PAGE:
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Report: Texas Utilities Commission Is Woefully Under-Resourced To Function Ahead Of Winter

The report also found that the agency is lacking in internal policy and procedures
Photo: papamafia | Shutterstock

The second anniversary of the Uri winter storm disaster is around the corner, and the agencies in charge of the power grid are still scrambling to implement all the tasks and changes the state’s legislature put into place as a response to the deadly blackout. On December 7, Texas lawmakers held a hearing to discuss a recent Sunset Advisory Commission report that stated that the Public Utilities Commission (PUC) is “woefully under-resourced” to fulfill its critical tasks.

In the wake of the 2021 winter storm, lawmakers moved swiftly to take action and make changes to the electric industry and market to prepare and prevent another disaster. Among those actions was the overhauling of ERCOT’s and PUC’s governance structure, including the assignment of PUC as a more active overseer of ERCOT as well as other market participants. 

But the report found that PUC was unequipped to implement this task. “In your estimation, does the PUC have what it needs in terms of resources and staffing to perform the tasks with which we have task them?” State Senator Nathan Johnson asked a Sunset Advisory Commission representative. The response was resounding no.

Previous to the 2021 storm, Texans remembered 2011 as the disaster year. Not only was this the hottest year in the state’s history but Texas also experienced a similar blackout during a winter storm. This still wasn’t enough for lawmakers to take action on the state’s heavily deregulated electric market.

According to the report, “With others generally managing the grid, PUC never had cause to take a step back and consider how things were working... In fact, PUC was dealing with budget cuts during this time like most other state agencies.”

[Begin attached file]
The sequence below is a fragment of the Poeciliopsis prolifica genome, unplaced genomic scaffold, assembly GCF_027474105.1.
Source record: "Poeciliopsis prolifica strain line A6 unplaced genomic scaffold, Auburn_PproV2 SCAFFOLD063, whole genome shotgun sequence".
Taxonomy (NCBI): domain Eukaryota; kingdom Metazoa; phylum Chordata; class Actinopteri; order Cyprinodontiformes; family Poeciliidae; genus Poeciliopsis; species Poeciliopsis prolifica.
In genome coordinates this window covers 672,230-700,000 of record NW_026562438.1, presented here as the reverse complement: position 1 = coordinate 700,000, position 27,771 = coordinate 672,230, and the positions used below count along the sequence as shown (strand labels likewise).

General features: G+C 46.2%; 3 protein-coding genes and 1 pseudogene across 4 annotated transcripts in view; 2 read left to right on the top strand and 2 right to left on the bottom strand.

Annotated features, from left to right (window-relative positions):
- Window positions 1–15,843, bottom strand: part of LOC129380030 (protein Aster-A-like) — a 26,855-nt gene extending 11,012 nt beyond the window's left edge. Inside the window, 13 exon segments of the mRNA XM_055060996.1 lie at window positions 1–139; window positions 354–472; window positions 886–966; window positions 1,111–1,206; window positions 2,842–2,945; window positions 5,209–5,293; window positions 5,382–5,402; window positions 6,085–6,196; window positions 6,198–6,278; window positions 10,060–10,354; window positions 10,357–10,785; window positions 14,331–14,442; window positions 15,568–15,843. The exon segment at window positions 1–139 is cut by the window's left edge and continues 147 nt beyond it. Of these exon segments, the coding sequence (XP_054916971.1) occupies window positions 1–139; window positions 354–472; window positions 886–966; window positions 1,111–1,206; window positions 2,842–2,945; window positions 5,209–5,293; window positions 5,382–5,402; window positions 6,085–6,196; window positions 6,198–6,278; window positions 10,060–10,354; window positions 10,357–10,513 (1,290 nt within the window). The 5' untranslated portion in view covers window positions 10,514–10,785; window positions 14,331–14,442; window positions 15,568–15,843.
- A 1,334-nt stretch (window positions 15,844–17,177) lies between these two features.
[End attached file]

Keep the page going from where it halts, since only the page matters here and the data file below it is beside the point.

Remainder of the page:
So by the time the legislature’s intervention started in 2021, the PUC had been under-resourced for more than a decade and was struggling to keep up with its usual tasks. Now it was also responsible for “implementing significant changes to improve the grid’s reliability while simultaneously adapting to its new commission structure, navigating a new relationship with ERCOT… and managing multiple legal battles.”

The report also stated that having a staff of fewer than 200 employees, overseeing utility industries represented a challenge for the agency. Sunset staff reported that the agency lacked the needed expertise to perform the tasks assigned to it as well as a proper regulatory procedure and “a general inability to be more strategic and proactive, particularly in communications and data management.”

During the hearing, State Representative Travis Clardy proposed the agency focus on overseeing the electric industry specifically, instead of taking care of other utilities like water at the same time. Lawmakers seemed open to granting the PUC more resources to fix the issues brought up by the report.